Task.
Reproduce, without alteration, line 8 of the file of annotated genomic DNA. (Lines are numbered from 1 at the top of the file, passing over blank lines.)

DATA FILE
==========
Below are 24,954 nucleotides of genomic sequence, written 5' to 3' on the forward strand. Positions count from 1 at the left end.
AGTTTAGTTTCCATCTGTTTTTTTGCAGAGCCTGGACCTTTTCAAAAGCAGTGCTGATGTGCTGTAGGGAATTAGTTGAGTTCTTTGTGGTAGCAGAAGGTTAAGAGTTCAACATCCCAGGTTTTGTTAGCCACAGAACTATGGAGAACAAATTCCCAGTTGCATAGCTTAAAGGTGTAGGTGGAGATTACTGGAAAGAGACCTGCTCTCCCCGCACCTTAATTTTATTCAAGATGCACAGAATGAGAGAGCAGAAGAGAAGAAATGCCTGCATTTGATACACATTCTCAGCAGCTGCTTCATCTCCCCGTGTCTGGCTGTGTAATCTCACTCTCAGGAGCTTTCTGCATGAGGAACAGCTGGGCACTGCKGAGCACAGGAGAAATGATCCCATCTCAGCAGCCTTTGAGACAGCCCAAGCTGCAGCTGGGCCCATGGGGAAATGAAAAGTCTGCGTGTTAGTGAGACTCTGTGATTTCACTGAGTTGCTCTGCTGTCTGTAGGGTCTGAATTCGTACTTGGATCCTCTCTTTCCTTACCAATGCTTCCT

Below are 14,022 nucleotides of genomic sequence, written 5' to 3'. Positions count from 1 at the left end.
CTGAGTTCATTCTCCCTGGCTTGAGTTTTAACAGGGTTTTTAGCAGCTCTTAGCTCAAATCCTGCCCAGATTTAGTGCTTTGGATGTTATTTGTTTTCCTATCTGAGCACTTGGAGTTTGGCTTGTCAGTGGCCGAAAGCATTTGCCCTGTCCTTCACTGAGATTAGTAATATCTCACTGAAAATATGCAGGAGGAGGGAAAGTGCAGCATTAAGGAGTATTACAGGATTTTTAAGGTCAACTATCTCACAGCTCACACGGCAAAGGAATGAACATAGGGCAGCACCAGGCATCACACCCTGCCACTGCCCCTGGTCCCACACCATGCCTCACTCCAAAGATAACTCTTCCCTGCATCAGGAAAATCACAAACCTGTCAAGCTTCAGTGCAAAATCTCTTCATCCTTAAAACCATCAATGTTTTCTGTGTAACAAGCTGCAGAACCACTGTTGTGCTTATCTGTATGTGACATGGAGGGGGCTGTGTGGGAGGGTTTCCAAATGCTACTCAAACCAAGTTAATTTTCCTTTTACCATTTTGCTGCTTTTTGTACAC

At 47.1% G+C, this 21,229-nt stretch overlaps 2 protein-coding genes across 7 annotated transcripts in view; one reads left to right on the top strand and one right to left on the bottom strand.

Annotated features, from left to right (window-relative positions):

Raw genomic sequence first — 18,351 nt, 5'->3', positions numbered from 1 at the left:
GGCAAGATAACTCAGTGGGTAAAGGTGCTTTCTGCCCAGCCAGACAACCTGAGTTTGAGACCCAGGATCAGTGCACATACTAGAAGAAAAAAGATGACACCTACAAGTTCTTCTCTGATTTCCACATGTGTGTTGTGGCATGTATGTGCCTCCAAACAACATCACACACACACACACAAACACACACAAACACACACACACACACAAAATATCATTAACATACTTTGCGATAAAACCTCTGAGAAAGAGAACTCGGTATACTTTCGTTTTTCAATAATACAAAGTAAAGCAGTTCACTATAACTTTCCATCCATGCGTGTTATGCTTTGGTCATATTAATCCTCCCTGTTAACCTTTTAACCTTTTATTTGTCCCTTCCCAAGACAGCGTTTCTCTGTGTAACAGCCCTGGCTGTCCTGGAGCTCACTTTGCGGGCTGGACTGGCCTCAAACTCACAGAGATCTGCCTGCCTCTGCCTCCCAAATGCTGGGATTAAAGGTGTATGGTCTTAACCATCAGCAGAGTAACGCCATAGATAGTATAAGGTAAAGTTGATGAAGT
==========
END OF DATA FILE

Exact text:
GGCAAGATAACTCAGTGGGTAAAGGTGCTTTCTGCCCAGCCAGACAACCTGAGTTTGAGACCCAGGATCAGTGCACATACTAGAAGAAAAAAGATGACACCTACAAGTTCTTCTCTGATTTCCACATGTGTGTTGTGGCATGTATGTGCCTCCAAACAACATCACACACACACACACAAACACACACAAACACACACACACACACAAAATATCATTAACATACTTTGCGATAAAACCTCTGAGAAAGAGAACTCGGTATACTTTCGTTTTTCAATAATACAAAGTAAAGCAGTTCACTATAACTTTCCATCCATGCGTGTTATGCTTTGGTCATATTAATCCTCCCTGTTAACCTTTTAACCTTTTATTTGTCCCTTCCCAAGACAGCGTTTCTCTGTGTAACAGCCCTGGCTGTCCTGGAGCTCACTTTGCGGGCTGGACTGGCCTCAAACTCACAGAGATCTGCCTGCCTCTGCCTCCCAAATGCTGGGATTAAAGGTGTATGGTCTTAACCATCAGCAGAGTAACGCCATAGATAGTATAAGGTAAAGTTGATGAAGT